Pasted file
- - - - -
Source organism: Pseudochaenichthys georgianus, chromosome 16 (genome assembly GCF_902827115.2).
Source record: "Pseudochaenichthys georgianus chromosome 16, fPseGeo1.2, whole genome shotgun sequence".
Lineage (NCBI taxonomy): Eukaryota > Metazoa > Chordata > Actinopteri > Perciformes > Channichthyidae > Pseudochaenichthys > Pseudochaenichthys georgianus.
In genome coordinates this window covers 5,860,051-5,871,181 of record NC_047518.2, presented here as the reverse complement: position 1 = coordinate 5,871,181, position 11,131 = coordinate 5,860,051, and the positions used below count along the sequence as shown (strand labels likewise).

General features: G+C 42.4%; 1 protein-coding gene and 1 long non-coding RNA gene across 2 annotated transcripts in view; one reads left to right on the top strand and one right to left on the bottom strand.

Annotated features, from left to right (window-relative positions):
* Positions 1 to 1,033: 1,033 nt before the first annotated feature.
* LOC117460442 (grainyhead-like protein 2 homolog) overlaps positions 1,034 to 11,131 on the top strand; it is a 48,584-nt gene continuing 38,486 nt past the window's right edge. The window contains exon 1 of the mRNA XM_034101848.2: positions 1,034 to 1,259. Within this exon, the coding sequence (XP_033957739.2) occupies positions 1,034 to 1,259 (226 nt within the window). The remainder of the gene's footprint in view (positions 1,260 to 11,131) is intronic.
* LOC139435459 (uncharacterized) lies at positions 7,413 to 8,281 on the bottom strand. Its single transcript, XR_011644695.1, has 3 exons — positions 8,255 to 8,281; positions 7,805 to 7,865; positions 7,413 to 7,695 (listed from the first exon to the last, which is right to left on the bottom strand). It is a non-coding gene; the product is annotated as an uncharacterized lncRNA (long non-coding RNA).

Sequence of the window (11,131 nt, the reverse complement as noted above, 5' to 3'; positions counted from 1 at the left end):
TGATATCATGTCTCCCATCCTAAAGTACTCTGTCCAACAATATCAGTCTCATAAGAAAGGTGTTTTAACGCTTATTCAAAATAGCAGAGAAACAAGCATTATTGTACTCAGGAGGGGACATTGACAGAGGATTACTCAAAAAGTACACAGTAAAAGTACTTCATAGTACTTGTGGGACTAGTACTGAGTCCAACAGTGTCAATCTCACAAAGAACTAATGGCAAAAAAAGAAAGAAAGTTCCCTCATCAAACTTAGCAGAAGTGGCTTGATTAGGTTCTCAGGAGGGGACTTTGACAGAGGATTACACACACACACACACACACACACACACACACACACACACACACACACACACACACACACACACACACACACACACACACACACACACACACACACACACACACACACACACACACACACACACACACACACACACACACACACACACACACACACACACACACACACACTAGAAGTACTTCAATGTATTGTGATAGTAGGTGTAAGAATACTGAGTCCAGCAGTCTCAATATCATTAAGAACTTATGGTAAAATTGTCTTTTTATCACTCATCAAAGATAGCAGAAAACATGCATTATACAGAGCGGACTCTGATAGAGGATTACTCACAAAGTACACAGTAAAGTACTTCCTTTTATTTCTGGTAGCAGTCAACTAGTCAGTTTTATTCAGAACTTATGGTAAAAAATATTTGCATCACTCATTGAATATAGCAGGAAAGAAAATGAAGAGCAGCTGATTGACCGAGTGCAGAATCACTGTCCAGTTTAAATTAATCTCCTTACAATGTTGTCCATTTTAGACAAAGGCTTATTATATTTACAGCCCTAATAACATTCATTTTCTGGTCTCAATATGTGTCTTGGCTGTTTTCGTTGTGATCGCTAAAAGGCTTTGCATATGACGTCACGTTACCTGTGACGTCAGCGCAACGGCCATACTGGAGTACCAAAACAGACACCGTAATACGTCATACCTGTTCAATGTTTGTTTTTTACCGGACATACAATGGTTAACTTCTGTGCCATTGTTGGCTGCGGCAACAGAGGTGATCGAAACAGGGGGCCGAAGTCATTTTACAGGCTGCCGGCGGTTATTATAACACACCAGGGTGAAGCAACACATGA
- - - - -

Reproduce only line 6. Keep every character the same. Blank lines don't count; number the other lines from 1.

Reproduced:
Annotated features, from left to right (window-relative positions):